When I wrote “Lessons from the Depression” in 2009, self-publishing put your book in the “not good enough to make it to the big leagues” category. I originally wanted to find a publisher. After talking to David Chilton who wrote the incredibly successful book, “The Wealthy Barber,” I changed my mind as he gave me three really good reasons to consider self-publishing.
The first is money. No publisher was interested in his book until it started selling. When it became popular, David was offered, and made, a deal with a major publishing house and went from retaining all of the profits of his books to a small percentage. He told me he lost on the deal because it was his efforts that brought the book to that level of success and publisher cashed in on it…big time. Which brings me to the second reason to self-publish.
Many believe that if you are published traditionally, the publisher will take care of all of the marketing. Hate to break it to you, but, in most cases, that is not true. David realized that his efforts of being on TV and radio translated into book sales. He did that, not the publisher. Unless you are a Kardashian or a Wayne Gretzky, expect to do the majority of your own marketing.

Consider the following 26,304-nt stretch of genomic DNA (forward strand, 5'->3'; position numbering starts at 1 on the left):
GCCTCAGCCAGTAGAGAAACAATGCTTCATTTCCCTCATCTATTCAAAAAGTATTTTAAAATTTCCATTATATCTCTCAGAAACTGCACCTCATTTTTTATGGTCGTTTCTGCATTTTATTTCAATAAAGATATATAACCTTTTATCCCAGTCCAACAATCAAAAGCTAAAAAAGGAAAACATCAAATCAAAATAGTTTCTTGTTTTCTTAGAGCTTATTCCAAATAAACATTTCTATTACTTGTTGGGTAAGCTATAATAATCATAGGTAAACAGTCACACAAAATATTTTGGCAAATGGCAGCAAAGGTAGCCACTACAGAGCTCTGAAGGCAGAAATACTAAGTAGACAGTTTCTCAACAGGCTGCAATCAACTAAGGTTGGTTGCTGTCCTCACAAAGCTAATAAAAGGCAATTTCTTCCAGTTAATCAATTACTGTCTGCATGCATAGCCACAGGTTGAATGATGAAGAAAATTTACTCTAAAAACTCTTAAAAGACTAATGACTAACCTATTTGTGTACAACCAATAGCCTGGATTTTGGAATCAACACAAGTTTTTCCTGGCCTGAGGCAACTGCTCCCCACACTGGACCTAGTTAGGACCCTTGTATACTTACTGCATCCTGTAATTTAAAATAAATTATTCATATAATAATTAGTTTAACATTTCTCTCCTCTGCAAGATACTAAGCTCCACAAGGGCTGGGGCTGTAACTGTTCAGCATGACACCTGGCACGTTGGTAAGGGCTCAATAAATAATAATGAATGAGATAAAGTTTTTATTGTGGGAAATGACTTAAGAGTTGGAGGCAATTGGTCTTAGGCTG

And the last, but not least, thing to consider is that when a publisher buys your book, they BUY YOUR BOOK. You no longer own your story. They do. Which means, if they don’t want to print copies, you are out of print. If they want to publish in 2018 and you want to publish now, in will be 2018 until you see a copy of your book. They decide everything. For control freaks or those with attachment disorders, this is difficult.
Traditional publishing used to be the gateway to credibility in the literary world. After books like “The Wealthy Barber,” the originally self-published “The Martian” and “Fifty shades of Grey” along with big winners like “The Celestine Prophecy” and “The Shack” the lines have been blurred in the publishing world.
Your choice in publishing comes down to preference, level of control freakishness, and fit, rather than acceptance by a publishing house. In the end, that is how it should be.
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